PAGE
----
The designs featured here include “FAC 1”, the first factory poster from which the show takes its name – a yellow leaf with crisp graphics announcing the very sketchy Russell Club’s schedule. “FAC 2”, a cover for a vinyl sample, adopts construction site motifs for a striking image, its found line-drawing image of a worker in hard headphones contrasting with the coolness of the music. From there, the images run through Linder Sterling’s feminist concept of a menstrual hourglass (“FAC 8”, unrealized) to the indelible cover of Joy Division. Unknown pleasures (“FAC 10”), an image of a pulsar rendered as white-on-black counters. It has become one of Saville’s best-known creations, now so familiar that it has been stripped of its context and once again become a rediscovered image.
Some of the exhibits are very clearly derived from Situationist vanities. There is the sandpaper disc cover of the Durutti column – a tribute to Guy Debord’s book Briefs with a sandpaper cover designed to destroy its neighbors on the shelf. Wilson’s early designs directly adapt French texts but, more than just visual motifs, Factory borrowed from the French the 1968 critique of capitalism and the relentless rise of spectacle, of representation rather than of lived experience.
These designs could only have been produced for a record company fully aware of its position between trade and culture and not willing to succumb to commodification. One at 50 does a neat encapsulation, but “FAC 51” would have been the Haacienda, the club that spawned the baggy, drugged and ecstatic funk of the city’s next cultural incarnation as Madchester with bands such as Happy Mondays , another Factory alumnus. He is strangely absent.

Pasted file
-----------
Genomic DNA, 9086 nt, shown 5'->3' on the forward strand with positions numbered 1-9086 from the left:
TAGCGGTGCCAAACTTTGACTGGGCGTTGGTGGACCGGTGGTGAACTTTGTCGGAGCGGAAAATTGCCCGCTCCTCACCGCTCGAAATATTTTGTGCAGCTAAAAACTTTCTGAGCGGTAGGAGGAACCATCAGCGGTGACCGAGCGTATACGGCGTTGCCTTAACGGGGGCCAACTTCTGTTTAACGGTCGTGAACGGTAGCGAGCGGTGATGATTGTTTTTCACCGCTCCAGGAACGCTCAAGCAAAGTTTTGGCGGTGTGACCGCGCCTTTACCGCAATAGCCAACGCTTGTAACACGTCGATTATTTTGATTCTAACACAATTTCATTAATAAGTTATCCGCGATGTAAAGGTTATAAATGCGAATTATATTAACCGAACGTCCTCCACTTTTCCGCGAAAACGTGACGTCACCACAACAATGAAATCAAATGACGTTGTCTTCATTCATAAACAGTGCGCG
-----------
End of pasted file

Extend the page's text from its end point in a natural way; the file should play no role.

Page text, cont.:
Instead, the club’s original designer, Ben Kelly, created a space at the end of the show that attempts to recreate the vibe of a concert and is outfitted with found construction objects: bollards, yellow and black diagonals. , rigging, ceiling spots and industrial steel beams. It appears troublingly void and will not fill up as long as the Covid-19 restrictions are in place.
Elsewhere, Tories are trying to weave the thread of industrial Manchester into invoices, letterheads, machines, early computers and gorgeous photos of a desolate ruined city, now unrecognizable. It’s a deeply enjoyable show in a slightly surprising location (why the science?), And it highlights how Manchester designers brought the sophistication of modernist culture to clubs and record stores and remade pop like a rock. Gesamtkunstwerk.
The work embodies a profound visual overhaul that changed everything. But also, perhaps, nothing. His ideas have been ruthlessly reappropriated by an invigorated global marketing machine in everything from phones to auto ads. It has become our language.
As of January 3, 2022, scienceandindustrymuseum.org.uk